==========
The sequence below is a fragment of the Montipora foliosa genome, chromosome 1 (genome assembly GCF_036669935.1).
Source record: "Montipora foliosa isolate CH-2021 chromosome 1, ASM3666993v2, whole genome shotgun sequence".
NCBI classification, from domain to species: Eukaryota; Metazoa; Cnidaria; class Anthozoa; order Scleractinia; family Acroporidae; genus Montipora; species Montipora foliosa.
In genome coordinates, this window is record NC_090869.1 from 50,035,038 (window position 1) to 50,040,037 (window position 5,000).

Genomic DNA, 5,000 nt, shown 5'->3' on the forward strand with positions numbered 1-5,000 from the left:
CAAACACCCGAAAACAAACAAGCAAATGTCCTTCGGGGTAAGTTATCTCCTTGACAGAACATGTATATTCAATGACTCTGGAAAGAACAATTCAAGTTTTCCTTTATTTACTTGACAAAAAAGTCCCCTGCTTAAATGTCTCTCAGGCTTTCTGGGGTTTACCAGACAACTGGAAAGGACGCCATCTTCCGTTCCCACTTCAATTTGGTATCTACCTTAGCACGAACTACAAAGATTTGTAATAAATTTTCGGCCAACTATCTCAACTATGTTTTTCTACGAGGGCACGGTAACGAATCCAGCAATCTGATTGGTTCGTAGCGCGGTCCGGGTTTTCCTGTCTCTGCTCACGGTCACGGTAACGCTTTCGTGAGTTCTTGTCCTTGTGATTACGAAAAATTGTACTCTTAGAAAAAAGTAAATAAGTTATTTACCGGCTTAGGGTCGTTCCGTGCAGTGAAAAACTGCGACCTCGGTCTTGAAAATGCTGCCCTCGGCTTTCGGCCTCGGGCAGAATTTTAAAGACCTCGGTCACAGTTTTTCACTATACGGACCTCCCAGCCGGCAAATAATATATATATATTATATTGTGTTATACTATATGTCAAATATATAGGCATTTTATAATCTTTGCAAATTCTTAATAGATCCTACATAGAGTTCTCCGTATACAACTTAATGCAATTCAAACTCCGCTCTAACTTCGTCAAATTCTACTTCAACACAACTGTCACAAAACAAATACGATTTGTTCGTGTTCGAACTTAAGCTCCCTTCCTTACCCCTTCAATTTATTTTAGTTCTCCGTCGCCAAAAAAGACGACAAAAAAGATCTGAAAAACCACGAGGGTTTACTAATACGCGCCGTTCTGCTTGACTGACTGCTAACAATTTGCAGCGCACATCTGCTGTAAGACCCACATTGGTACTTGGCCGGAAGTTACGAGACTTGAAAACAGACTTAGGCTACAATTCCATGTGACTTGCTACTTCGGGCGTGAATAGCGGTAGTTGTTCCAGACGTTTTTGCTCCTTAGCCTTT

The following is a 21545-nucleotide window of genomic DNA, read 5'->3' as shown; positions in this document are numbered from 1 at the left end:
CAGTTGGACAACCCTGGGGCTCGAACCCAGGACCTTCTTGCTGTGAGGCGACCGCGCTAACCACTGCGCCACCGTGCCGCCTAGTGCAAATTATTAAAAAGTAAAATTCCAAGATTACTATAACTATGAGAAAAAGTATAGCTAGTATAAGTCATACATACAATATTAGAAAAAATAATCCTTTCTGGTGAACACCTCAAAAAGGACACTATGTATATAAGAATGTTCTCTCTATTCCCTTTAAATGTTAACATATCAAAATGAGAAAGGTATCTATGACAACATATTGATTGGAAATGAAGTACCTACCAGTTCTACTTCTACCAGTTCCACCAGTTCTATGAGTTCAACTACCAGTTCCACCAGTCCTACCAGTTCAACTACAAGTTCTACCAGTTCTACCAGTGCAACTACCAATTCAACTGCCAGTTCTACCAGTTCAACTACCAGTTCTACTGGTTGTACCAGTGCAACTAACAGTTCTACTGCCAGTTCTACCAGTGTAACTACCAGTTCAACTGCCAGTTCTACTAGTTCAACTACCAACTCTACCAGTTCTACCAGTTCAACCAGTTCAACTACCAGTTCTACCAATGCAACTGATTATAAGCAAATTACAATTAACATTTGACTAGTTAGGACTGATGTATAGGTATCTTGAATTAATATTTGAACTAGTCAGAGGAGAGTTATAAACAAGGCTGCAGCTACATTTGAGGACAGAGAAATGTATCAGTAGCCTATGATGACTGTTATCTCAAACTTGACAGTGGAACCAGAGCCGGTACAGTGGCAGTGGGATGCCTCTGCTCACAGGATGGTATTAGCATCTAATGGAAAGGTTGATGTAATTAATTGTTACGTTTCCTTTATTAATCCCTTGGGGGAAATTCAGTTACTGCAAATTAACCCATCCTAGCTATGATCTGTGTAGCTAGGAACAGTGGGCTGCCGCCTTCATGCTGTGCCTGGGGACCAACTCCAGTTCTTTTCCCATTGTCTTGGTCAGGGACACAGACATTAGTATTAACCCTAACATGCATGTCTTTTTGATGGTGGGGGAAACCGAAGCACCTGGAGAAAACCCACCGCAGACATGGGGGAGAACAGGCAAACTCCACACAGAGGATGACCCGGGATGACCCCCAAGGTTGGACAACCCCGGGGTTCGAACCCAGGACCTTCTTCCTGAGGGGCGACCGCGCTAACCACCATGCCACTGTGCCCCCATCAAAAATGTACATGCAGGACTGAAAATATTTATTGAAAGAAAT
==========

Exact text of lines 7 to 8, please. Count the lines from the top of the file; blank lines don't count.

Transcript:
The following is a 21545-nucleotide window of genomic DNA, read 5'->3' as shown; positions in this document are numbered from 1 at the left end:
CAGTTGGACAACCCTGGGGCTCGAACCCAGGACCTTCTTGCTGTGAGGCGACCGCGCTAACCACTGCGCCACCGTGCCGCCTAGTGCAAATTATTAAAAAGTAAAATTCCAAGATTACTATAACTATGAGAAAAAGTATAGCTAGTATAAGTCATACATACAATATTAGAAAAAATAATCCTTTCTGGTGAACACCTCAAAAAGGACACTATGTATATAAGAATGTTCTCTCTATTCCCTTTAAATGTTAACATATCAAAATGAGAAAGGTATCTATGACAACATATTGATTGGAAATGAAGTACCTACCAGTTCTACTTCTACCAGTTCCACCAGTTCTATGAGTTCAACTACCAGTTCCACCAGTCCTACCAGTTCAACTACAAGTTCTACCAGTTCTACCAGTGCAACTACCAATTCAACTGCCAGTTCTACCAGTTCAACTACCAGTTCTACTGGTTGTACCAGTGCAACTAACAGTTCTACTGCCAGTTCTACCAGTGTAACTACCAGTTCAACTGCCAGTTCTACTAGTTCAACTACCAACTCTACCAGTTCTACCAGTTCAACCAGTTCAACTACCAGTTCTACCAATGCAACTGATTATAAGCAAATTACAATTAACATTTGACTAGTTAGGACTGATGTATAGGTATCTTGAATTAATATTTGAACTAGTCAGAGGAGAGTTATAAACAAGGCTGCAGCTACATTTGAGGACAGAGAAATGTATCAGTAGCCTATGATGACTGTTATCTCAAACTTGACAGTGGAACCAGAGCCGGTACAGTGGCAGTGGGATGCCTCTGCTCACAGGATGGTATTAGCATCTAATGGAAAGGTTGATGTAATTAATTGTTACGTTTCCTTTATTAATCCCTTGGGGGAAATTCAGTTACTGCAAATTAACCCATCCTAGCTATGATCTGTGTAGCTAGGAACAGTGGGCTGCCGCCTTCATGCTGTGCCTGGGGACCAACTCCAGTTCTTTTCCCATTGTCTTGGTCAGGGACACAGACATTAGTATTAACCCTAACATGCATGTCTTTTTGATGGTGGGGGAAACCGAAGCACCTGGAGAAAACCCACCGCAGACATGGGGGAGAACAGGCAAACTCCACACAGAGGATGACCCGGGATGACCCCCAAGGTTGGACAACCCCGGGGTTCGAACCCAGGACCTTCTTCCTGAGGGGCGACCGCGCTAACCACCATGCCACTGTGCCCCCATCAAAAATGTACATGCAGGACTGAAAATATTTATTGAAAGAAAT